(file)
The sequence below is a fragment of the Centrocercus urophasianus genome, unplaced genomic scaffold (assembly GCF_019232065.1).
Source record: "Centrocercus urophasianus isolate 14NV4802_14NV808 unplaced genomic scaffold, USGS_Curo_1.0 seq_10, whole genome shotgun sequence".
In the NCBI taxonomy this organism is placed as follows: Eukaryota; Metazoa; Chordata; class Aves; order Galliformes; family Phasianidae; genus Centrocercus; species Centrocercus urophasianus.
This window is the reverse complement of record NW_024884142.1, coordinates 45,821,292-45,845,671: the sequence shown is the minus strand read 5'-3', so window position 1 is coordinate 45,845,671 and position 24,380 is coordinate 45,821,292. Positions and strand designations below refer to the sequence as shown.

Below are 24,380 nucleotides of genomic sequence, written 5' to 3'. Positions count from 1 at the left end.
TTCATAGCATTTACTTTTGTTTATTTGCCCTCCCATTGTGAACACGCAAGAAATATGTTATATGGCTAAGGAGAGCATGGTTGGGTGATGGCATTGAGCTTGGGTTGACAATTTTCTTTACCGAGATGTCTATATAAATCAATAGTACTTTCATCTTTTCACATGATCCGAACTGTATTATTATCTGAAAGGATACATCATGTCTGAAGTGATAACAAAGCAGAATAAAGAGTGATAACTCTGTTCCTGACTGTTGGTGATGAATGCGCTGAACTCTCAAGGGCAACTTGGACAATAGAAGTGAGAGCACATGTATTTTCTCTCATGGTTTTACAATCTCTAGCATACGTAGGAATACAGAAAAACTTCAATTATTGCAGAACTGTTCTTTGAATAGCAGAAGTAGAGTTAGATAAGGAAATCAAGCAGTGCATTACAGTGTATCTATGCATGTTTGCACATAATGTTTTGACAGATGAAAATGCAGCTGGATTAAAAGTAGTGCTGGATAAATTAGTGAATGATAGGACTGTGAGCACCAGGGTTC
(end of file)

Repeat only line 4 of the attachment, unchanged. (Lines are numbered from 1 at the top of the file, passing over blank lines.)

This window is the reverse complement of record NW_024884142.1, coordinates 45,821,292-45,845,671: the sequence shown is the minus strand read 5'-3', so window position 1 is coordinate 45,845,671 and position 24,380 is coordinate 45,821,292. Positions and strand designations below refer to the sequence as shown.